Across this series of webcasts, our expert speakers will cover some of the most topical subjects in the world of hedge fund management today. In our next session, scheduled for tomorrow, Dr Svetlana Borovkova, Associate Professor at Vrije Universiteit Amsterdam provide you with a broad overview of how various commodity markets respond to news and how this information can be used in trading strategies, investment decisions, risk management and for overall improvement in efficiency of quant-based models. We examine the main commodity classes: energy, agriculturals and metals, as well as various market responses to news, in terms of prices, returns, volatilities and trading volumes. Market responses are analysed for different latencies, ranging from minutes to days and to longer horizons.
Excerpted from here (PDF):
Historically, performance and lack of correlation to credit and equity markets have made CTAs popular. There are several types of CTA strategies, including trend-following, mean reversion and pattern recognition. The vast majority of managed futures assets under management (greater than 85%, by our estimates) are trend followers; we are currently bearish on this class of CTAs.
So many voices… are clueless.
Great connections from Ben Hunt:
My point is not that mass-mediated financial advice is kinda like professional wrestling. My point is that mass-mediated financial advice is EXACTLY like professional wrestling. And I know that it must seem like I’m slamming Cramer and CNBC and the rest of the mass media financial guru-sphere by equating their efforts with professional wrestling, but I’m really not. I just want to call things by their proper names. I LOVE professional wrestling. Second only to professional politics, professional wrestling demonstrates Narrative creation and execution at an extremely high level of artistry, with hundreds of millions of dollars at stake. And it’s NOT a fake representation of wrestling in the way that an episode of “Marcus Welby, M.D.” is a fake representation of medical practice. Professional wrestling is scripted and choreographed, like a TV medical drama, but there are actual athletic feats executed here. It is “real wrestling” in that sense, where there is no “real medicine” being practiced in the filming of “House”. But no one in his right mind believes that professional wrestling is the same thing as Olympic wrestling or collegiate wrestling. Professional wrestling is its own thing – a marvelous and entertaining thing – and it deserves to be understood in that light. Well … mass-mediated financial advice is its own thing, too, where Narrative creation and execution is the only thing that matters, and everything you see or read is driven by the economic diktat of driving the Narrative du jour forward. No one in his right mind should believe that mass-mediated financial advice is the same thing as professional, individuated financial advice. And yet here we are, in a world where the notion of trust has become so warped that every day, thousands of investors question the trustworthiness of their flesh-and-blood financial advisors and tens of thousands more act on their own because they trusted a piece of Narrative-driven advice they heard on the TV or read in the newspaper. Why is it so important to distinguish between real people and mass media representations of people when it comes to matters of trust? Because in the wise words of J.K. Rowling, never trust anything that thinks for itself if you can’t see where it keeps its brain.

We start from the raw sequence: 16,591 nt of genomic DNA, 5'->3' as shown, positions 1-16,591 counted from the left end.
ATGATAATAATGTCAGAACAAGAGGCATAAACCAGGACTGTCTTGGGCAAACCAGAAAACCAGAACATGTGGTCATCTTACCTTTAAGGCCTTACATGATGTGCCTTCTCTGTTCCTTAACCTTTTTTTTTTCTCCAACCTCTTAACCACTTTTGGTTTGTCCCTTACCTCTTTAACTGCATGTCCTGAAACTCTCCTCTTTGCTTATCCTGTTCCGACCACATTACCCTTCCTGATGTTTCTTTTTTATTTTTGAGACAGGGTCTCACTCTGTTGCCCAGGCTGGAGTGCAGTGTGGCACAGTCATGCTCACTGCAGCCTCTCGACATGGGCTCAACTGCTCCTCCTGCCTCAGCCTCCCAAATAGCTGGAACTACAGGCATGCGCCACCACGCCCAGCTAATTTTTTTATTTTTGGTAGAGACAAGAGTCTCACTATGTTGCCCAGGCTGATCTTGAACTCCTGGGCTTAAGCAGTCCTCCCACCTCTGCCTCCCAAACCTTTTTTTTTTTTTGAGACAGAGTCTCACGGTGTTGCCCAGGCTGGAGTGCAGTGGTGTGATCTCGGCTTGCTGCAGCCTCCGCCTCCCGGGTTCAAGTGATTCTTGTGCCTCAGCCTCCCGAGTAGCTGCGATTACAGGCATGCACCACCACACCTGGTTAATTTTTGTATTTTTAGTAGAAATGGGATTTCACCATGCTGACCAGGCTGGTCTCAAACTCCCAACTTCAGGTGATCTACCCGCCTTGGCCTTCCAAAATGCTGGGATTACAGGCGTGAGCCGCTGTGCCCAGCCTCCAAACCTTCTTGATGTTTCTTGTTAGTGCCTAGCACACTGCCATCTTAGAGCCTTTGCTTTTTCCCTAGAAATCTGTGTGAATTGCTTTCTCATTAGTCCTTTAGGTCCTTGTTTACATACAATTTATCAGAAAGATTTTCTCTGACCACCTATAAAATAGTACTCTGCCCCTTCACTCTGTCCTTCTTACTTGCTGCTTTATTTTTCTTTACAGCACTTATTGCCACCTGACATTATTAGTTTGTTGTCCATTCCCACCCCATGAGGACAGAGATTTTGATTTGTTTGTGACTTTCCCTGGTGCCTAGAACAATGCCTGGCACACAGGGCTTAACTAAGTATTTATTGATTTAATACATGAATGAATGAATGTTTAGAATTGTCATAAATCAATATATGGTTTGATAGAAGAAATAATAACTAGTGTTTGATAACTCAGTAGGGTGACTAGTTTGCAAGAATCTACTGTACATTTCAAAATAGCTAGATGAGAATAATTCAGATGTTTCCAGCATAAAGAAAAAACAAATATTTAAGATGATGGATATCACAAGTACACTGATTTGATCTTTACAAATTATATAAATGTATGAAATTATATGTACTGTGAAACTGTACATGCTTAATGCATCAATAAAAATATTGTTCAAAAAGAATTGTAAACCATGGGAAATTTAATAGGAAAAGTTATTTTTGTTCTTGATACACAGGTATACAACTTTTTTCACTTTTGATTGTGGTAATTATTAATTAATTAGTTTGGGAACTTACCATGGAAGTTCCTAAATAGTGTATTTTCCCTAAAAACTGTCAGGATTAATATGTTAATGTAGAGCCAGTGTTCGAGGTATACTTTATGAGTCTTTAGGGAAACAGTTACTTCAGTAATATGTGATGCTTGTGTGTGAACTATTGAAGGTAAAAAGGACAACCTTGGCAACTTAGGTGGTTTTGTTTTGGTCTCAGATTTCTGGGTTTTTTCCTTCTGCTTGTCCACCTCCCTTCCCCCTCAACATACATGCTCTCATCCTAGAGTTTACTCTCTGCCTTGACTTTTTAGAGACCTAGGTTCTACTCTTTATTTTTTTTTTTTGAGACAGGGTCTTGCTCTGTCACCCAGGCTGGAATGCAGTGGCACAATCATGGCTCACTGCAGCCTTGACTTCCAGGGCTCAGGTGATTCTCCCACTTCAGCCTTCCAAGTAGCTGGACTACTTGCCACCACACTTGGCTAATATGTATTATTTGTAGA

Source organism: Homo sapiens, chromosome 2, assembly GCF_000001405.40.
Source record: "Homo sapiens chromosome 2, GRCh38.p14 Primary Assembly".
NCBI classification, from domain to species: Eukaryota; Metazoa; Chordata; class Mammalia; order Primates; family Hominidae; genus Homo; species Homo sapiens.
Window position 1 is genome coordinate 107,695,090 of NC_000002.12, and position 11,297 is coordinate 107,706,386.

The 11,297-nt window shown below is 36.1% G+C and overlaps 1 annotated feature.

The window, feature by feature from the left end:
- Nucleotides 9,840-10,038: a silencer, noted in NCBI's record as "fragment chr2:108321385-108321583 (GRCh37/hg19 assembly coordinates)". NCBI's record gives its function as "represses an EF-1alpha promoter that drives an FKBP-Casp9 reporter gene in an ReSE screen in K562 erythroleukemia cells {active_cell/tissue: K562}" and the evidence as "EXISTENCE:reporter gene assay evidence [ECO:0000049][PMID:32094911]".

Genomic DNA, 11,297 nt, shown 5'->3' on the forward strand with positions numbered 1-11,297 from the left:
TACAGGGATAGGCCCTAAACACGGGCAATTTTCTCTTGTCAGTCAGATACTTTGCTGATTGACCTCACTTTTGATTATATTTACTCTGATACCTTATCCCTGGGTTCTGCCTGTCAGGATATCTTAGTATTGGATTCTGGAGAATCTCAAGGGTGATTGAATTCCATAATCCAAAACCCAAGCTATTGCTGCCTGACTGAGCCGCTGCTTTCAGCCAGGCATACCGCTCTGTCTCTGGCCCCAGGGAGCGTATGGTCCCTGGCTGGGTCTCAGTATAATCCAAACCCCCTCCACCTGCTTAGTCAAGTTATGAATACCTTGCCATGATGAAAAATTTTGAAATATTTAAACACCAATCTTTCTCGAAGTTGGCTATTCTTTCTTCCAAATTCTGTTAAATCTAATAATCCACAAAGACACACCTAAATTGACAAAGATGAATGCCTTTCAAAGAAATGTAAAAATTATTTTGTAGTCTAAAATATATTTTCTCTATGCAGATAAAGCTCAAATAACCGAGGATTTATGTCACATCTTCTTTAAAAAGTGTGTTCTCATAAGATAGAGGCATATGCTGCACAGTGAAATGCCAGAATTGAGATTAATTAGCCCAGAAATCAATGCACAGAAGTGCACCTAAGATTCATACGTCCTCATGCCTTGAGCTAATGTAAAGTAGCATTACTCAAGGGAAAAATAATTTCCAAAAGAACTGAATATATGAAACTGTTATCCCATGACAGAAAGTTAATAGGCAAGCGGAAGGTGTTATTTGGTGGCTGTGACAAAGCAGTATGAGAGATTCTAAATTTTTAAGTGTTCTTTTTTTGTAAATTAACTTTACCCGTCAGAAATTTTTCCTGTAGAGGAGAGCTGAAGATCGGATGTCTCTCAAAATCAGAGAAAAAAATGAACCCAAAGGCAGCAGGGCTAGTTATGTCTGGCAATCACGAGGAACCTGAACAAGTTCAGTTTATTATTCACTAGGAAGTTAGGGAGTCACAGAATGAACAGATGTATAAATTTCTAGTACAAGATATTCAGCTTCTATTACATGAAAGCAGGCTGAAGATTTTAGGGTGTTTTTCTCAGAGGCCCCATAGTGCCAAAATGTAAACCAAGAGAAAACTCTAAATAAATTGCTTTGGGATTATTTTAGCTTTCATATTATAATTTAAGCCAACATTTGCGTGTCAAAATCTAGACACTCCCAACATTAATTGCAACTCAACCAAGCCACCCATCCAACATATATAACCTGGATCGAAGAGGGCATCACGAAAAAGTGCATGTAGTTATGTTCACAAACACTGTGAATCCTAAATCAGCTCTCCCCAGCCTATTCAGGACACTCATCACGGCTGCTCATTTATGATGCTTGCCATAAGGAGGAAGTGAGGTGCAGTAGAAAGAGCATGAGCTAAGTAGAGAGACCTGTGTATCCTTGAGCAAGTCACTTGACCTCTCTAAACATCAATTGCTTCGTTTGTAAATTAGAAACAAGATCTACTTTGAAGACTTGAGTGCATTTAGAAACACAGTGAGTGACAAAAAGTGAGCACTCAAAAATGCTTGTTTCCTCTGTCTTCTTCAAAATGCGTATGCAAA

Dear Mr. Covel, Trust you must be doing great. I have read all of your books many times & I really admire you for your methodical approach to markets. I am a IIT-IIM Graduate with more than 22 years of experience in India Capital Markets. I have been able to predict the market turns with close to 90% accuracy with verifiable track record. I appear on CNBC, ZEE Business & ET-NOW regularly. I am really passionate towards my profession. I run a boutique Alternative Investment Management firm specializing in generating positive returns irrespective of Market Direction. We are proficient in all types of Technical Analysis based trading.